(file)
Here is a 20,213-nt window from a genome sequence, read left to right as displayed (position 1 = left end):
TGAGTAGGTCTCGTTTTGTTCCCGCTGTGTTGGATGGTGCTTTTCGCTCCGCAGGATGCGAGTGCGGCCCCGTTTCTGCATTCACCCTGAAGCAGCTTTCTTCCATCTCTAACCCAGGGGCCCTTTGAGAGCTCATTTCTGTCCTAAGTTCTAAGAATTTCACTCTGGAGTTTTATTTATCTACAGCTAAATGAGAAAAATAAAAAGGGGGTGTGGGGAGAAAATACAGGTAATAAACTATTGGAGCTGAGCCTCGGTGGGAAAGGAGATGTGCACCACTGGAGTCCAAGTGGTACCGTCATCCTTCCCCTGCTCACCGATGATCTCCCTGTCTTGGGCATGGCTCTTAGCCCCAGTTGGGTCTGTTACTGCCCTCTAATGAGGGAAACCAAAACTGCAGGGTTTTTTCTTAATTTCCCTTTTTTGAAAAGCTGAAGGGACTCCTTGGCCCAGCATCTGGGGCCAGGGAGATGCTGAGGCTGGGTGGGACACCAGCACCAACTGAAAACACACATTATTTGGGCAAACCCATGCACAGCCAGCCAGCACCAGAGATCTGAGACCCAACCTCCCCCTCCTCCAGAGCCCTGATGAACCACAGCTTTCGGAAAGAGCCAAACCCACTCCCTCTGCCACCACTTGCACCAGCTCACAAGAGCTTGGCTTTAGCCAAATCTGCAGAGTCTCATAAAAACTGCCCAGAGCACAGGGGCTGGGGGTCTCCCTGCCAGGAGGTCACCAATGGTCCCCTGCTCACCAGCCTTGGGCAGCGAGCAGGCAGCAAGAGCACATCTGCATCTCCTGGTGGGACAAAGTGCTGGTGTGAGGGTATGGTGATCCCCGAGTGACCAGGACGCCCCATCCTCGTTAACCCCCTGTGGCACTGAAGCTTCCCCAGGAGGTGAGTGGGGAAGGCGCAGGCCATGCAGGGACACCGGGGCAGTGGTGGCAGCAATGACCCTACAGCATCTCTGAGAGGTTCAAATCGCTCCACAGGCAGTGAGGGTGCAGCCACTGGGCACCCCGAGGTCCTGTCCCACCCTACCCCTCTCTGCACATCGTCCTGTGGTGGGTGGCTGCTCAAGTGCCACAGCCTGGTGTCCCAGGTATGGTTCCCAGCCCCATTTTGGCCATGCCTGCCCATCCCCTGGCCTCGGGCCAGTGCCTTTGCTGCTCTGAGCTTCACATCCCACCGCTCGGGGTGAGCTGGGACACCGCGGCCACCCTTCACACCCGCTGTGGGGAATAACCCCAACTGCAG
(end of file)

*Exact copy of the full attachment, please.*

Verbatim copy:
Here is a 20,213-nt window from a genome sequence, read left to right as displayed (position 1 = left end):
TGAGTAGGTCTCGTTTTGTTCCCGCTGTGTTGGATGGTGCTTTTCGCTCCGCAGGATGCGAGTGCGGCCCCGTTTCTGCATTCACCCTGAAGCAGCTTTCTTCCATCTCTAACCCAGGGGCCCTTTGAGAGCTCATTTCTGTCCTAAGTTCTAAGAATTTCACTCTGGAGTTTTATTTATCTACAGCTAAATGAGAAAAATAAAAAGGGGGTGTGGGGAGAAAATACAGGTAATAAACTATTGGAGCTGAGCCTCGGTGGGAAAGGAGATGTGCACCACTGGAGTCCAAGTGGTACCGTCATCCTTCCCCTGCTCACCGATGATCTCCCTGTCTTGGGCATGGCTCTTAGCCCCAGTTGGGTCTGTTACTGCCCTCTAATGAGGGAAACCAAAACTGCAGGGTTTTTTCTTAATTTCCCTTTTTTGAAAAGCTGAAGGGACTCCTTGGCCCAGCATCTGGGGCCAGGGAGATGCTGAGGCTGGGTGGGACACCAGCACCAACTGAAAACACACATTATTTGGGCAAACCCATGCACAGCCAGCCAGCACCAGAGATCTGAGACCCAACCTCCCCCTCCTCCAGAGCCCTGATGAACCACAGCTTTCGGAAAGAGCCAAACCCACTCCCTCTGCCACCACTTGCACCAGCTCACAAGAGCTTGGCTTTAGCCAAATCTGCAGAGTCTCATAAAAACTGCCCAGAGCACAGGGGCTGGGGGTCTCCCTGCCAGGAGGTCACCAATGGTCCCCTGCTCACCAGCCTTGGGCAGCGAGCAGGCAGCAAGAGCACATCTGCATCTCCTGGTGGGACAAAGTGCTGGTGTGAGGGTATGGTGATCCCCGAGTGACCAGGACGCCCCATCCTCGTTAACCCCCTGTGGCACTGAAGCTTCCCCAGGAGGTGAGTGGGGAAGGCGCAGGCCATGCAGGGACACCGGGGCAGTGGTGGCAGCAATGACCCTACAGCATCTCTGAGAGGTTCAAATCGCTCCACAGGCAGTGAGGGTGCAGCCACTGGGCACCCCGAGGTCCTGTCCCACCCTACCCCTCTCTGCACATCGTCCTGTGGTGGGTGGCTGCTCAAGTGCCACAGCCTGGTGTCCCAGGTATGGTTCCCAGCCCCATTTTGGCCATGCCTGCCCATCCCCTGGCCTCGGGCCAGTGCCTTTGCTGCTCTGAGCTTCACATCCCACCGCTCGGGGTGAGCTGGGACACCGCGGCCACCCTTCACACCCGCTGTGGGGAATAACCCCAACTGCAG